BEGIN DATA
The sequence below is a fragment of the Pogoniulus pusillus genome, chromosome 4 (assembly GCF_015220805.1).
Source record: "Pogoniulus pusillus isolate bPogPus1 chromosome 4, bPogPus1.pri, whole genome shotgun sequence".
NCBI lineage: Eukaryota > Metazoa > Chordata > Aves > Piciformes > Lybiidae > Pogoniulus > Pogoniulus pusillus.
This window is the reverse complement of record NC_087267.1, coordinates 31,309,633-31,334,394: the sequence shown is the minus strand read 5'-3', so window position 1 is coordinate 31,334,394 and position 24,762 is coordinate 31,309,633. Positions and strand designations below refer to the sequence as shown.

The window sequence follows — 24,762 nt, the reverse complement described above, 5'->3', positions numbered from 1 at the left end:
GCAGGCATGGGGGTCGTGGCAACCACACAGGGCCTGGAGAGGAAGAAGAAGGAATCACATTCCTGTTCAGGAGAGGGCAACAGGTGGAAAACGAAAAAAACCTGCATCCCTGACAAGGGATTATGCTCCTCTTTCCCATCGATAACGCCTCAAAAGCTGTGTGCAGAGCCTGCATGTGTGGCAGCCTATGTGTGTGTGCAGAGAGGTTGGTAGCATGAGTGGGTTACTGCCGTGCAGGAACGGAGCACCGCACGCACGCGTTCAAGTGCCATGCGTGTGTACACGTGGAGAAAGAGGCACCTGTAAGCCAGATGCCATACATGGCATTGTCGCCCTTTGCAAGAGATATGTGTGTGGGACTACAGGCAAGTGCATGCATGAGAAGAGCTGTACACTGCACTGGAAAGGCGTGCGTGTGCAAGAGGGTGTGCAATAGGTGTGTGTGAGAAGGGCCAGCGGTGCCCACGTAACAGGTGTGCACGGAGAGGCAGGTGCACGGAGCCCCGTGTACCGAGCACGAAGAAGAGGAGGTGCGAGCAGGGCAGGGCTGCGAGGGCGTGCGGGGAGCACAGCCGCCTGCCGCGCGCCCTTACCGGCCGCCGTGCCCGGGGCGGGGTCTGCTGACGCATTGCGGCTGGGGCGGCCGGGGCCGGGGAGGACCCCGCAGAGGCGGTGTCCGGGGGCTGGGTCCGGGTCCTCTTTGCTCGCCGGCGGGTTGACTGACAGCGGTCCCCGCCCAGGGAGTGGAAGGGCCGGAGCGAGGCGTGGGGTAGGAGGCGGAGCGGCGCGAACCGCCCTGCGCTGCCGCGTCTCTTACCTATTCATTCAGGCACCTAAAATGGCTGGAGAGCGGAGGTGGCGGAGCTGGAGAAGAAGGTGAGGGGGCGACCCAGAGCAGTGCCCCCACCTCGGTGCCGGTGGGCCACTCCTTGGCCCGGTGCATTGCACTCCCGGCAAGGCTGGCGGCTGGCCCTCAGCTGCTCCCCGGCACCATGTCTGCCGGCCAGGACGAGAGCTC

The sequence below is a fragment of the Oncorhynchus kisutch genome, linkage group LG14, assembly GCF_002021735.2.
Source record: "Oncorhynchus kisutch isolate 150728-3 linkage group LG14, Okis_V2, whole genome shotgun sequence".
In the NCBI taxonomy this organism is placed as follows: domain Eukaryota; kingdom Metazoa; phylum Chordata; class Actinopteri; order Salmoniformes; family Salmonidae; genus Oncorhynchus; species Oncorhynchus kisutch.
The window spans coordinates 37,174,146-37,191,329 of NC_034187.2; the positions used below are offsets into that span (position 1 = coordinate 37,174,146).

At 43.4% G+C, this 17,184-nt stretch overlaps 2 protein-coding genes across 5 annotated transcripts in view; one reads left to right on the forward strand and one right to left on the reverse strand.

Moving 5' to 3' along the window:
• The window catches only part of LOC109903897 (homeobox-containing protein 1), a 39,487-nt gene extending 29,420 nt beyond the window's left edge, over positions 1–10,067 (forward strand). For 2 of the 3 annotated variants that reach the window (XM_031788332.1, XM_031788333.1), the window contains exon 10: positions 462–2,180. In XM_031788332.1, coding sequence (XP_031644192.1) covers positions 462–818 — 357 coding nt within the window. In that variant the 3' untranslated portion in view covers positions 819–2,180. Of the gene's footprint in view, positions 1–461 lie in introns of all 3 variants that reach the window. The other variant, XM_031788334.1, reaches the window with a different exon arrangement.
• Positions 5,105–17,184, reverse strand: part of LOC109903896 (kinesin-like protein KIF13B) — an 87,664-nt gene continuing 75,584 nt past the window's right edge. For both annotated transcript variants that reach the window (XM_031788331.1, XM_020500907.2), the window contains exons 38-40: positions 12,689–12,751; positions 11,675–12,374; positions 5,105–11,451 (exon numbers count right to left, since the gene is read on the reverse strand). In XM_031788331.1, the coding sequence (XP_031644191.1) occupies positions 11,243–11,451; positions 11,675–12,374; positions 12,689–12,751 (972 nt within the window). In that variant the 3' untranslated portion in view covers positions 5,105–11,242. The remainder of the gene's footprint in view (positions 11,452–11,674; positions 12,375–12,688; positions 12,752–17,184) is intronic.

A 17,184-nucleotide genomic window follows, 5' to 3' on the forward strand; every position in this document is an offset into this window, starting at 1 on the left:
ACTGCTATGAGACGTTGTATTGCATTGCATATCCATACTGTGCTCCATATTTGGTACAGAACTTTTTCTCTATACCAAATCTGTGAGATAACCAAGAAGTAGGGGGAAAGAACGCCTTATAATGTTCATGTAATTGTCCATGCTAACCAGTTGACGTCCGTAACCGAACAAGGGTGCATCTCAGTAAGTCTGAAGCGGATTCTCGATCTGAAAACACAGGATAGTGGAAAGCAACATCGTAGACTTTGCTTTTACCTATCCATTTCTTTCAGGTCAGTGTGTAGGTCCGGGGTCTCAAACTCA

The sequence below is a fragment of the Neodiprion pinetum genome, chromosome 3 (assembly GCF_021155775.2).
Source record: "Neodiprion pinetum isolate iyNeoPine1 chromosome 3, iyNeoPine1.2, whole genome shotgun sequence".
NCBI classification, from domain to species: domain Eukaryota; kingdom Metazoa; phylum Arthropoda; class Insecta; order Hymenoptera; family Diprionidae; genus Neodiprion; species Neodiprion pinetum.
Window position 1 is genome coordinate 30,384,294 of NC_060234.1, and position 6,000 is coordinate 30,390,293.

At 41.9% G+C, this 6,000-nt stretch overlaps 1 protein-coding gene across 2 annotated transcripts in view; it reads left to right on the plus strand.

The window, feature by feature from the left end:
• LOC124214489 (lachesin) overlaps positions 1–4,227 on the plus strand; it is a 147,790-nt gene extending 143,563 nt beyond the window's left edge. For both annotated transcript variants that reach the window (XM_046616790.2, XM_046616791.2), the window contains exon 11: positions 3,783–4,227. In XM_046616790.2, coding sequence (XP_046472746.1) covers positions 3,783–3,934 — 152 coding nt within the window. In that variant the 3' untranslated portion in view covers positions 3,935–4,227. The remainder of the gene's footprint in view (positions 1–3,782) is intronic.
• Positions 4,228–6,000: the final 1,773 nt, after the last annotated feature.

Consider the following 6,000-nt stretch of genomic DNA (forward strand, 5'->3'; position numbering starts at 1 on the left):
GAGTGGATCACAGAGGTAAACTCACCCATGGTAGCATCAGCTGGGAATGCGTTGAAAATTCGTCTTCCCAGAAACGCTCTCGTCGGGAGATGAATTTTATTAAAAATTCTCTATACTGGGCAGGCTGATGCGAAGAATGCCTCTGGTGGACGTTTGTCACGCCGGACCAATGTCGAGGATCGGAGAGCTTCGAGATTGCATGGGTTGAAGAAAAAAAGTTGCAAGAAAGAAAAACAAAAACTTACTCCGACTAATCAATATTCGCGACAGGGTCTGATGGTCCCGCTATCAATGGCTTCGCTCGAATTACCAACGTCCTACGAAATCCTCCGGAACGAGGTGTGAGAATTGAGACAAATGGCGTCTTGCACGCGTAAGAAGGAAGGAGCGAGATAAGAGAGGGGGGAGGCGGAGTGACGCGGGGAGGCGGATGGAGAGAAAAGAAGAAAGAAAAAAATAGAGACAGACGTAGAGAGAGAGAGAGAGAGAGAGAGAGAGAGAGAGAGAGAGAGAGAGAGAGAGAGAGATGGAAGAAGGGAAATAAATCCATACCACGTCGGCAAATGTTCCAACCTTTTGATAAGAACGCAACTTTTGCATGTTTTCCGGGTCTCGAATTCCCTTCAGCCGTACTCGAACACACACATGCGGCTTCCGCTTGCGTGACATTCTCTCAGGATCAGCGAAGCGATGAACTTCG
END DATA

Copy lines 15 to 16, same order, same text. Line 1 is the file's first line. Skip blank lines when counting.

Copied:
A 17,184-nucleotide genomic window follows, 5' to 3' on the forward strand; every position in this document is an offset into this window, starting at 1 on the left:
ACTGCTATGAGACGTTGTATTGCATTGCATATCCATACTGTGCTCCATATTTGGTACAGAACTTTTTCTCTATACCAAATCTGTGAGATAACCAAGAAGTAGGGGGAAAGAACGCCTTATAATGTTCATGTAATTGTCCATGCTAACCAGTTGACGTCCGTAACCGAACAAGGGTGCATCTCAGTAAGTCTGAAGCGGATTCTCGATCTGAAAACACAGGATAGTGGAAAGCAACATCGTAGACTTTGCTTTTACCTATCCATTTCTTTCAGGTCAGTGTGTAGGTCCGGGGTCTCAAACTCA